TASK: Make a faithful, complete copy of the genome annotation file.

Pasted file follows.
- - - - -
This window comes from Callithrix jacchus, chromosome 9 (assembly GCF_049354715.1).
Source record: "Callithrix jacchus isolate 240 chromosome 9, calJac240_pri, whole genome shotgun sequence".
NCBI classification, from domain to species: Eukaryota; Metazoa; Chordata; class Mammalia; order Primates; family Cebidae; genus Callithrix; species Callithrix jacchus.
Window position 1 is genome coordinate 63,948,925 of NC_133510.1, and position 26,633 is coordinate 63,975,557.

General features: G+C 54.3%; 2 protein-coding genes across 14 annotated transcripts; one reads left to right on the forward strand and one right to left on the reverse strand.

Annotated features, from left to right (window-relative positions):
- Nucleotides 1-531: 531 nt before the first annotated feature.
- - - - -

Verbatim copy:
This window comes from Callithrix jacchus, chromosome 9 (assembly GCF_049354715.1).
Source record: "Callithrix jacchus isolate 240 chromosome 9, calJac240_pri, whole genome shotgun sequence".
NCBI classification, from domain to species: Eukaryota; Metazoa; Chordata; class Mammalia; order Primates; family Cebidae; genus Callithrix; species Callithrix jacchus.
Window position 1 is genome coordinate 63,948,925 of NC_133510.1, and position 26,633 is coordinate 63,975,557.

General features: G+C 54.3%; 2 protein-coding genes across 14 annotated transcripts; one reads left to right on the forward strand and one right to left on the reverse strand.

Annotated features, from left to right (window-relative positions):
- Nucleotides 1-531: 531 nt before the first annotated feature.